In a previous post, I highlighted how to use F# without setting up a .NET project. This time, we will look into the process of setting up a minimal F# project, adding unit-tests, and finally publishing it.
Let's start by scaffolding an F# project using
dotnet new command
dotnet new console -lang "F#" -o hello-world
You should see a new folder named
hello-world in the directory where you just ran the command
hello-world ├── obj ├── hello-world.fsproj └── Program.fs
let's take a quick look at
// Learn more about F# at http://docs.microsoft.com/dotnet/fsharp open System // Define a function to construct a message to print let from whom = sprintf "from %s" whom [<EntryPoint>] let main argv = let message = from "F#" // Call the function printfn "Hello world %s" message 0 // return an integer exit code
To run our project, we use
dotnet run which will invoke
main function in
dotnet run # Hello world from F#
To acquaint ourselves with how files and modules work in F#, let's create a second file.
// Utils.fs module Utils let permute list = let rec inserts e = function |  -> [[e]] | x::xs as list -> (e::list)::[for xs' in inserts e xs -> x::xs'] match List.length list with | 0 ->  | _ -> List.fold (fun accum x -> List.collect (inserts x) accum) [] list
Program.fs to use our
[<EntryPoint>] let main argv = let input = argv. |> List.ofSeq let listToStr = List.toArray >> System.String input |> Utils.permute |> List.iter (listToStr >> printfn "%s") 0 // return an integer exit code
Run the program again
dotnet run -- 123 # error FS0039: The value, namespace, type or module 'Utils' is not defined. # The build failed. Fix the build errors and run again.
It seems that our build system is unable to resolve the newly created file which in turn led to
Utils module not being recognized. Before we fix this, let's take a quick look at
<Project Sdk="Microsoft.NET.Sdk"> <PropertyGroup> <OutputType>Exe</OutputType> <TargetFramework>net5.0</TargetFramework> <RootNamespace>hello_world</RootNamespace> </PropertyGroup> <ItemGroup> <Compile Include="Program.fs" /> </ItemGroup> </Project>
If you look carefully, you might notice that
ItemGroup tag references
Program.fs. F# build system uses this list to resolve files it needs to compile.
- Files listed here must be sorted in topological order (no cyclic dependencies are allowed).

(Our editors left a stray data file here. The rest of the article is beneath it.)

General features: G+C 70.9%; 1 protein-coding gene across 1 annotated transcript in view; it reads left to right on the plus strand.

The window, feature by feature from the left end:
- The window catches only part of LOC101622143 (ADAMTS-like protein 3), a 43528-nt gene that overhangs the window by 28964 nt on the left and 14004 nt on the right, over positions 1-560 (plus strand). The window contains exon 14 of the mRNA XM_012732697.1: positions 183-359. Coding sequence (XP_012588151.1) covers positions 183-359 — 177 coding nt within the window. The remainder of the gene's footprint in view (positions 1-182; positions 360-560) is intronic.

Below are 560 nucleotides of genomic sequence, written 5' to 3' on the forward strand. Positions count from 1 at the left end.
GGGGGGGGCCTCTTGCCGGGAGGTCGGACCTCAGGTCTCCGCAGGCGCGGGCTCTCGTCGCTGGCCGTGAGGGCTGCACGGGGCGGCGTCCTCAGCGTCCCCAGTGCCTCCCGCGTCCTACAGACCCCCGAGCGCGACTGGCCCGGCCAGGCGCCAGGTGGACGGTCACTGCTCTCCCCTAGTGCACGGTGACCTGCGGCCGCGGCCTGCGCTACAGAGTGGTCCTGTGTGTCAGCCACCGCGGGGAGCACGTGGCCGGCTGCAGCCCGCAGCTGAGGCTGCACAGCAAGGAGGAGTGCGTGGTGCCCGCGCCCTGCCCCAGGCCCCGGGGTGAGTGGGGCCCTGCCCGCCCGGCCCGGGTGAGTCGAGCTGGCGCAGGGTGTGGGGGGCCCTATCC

- Any file listed here can be used without an import statement.
- Whenever a file is moved to another directory,
fsproj.xmlis the only place you will need to update
- There are tools to automate the process of populating
With that being said, let's update
fsproj.xml to reference
<ItemGroup> <Compile Include="Utils.fs" /> <Compile Include="Program.fs" /> </ItemGroup>
Running the program again should work without any errors
dotnet run -- 123 # 321 # 231 # 213 # 312 # 132 # 123
We are going to use
NUnit for our testing which means we need to install it along with some other packages
dotnet add package NUnit dotnet add package NUnit3TestAdapter dotnet add package Microsoft.NET.Test.Sdk
Check if your
fsproj.xml references the new packages that were installed
<ItemGroup> <Compile Include="Utils.fs" /> <Compile Include="Program.fs" /> </ItemGroup> <ItemGroup> <PackageReference Include="Microsoft.NET.Test.Sdk" Version="16.6.1" /> <PackageReference Include="NUnit" Version="3.12.0" /> <PackageReference Include="NUnit3TestAdapter" Version="3.17.0" /> </ItemGroup>
And now it's time to write some unit tests. In F#, tests are normal functions annotated with the special
Test attribute. This means were are free to write our unit-tests anywhere as long it is annotated properly. In this case, I chose to mimic Rust which stores its unit-tests in a nested module inside the same file that is being tested while storing integration-tests inside a
// Utils.fs module Utils let permute list = // code omitted module Tests = open NUnit.Framework [<Test>] let ``When an empty list is permuted expect to get empty lists`` () = let permutationCount =  |> permute |> List.length Assert.AreEqual(0, permutationCount) [<Test>] let ``When [1;2;3] is permuted expect to get 6 lists`` () = let permutationCount = [1;2;3] |> permute |> List.length Assert.AreEqual(6, permutationCount)
We can use the following command to run our tests
dotnet test # Starting test execution, please wait... # # A total of 1 test files matched the specified pattern. # # Test Run Successful. # Total tests: 2 # Passed: 2 # Total time: 3.3699 Seconds
We can use
dotnet publish to build an executable that can be shared with the world. We are using
self-contained flag to bundle .NET runtime with our executable. This will let us run our program in any environment regardless of the presence of .NET runtime or not. Note that this comes at expense of file size.
# Remember to customize -r flag according to your platform https://docs.microsoft.com/en-us/dotnet/core/rid-catalog dotnet publish -c Release -r win10-x64 --self-contained
You can now publish the folder that is created at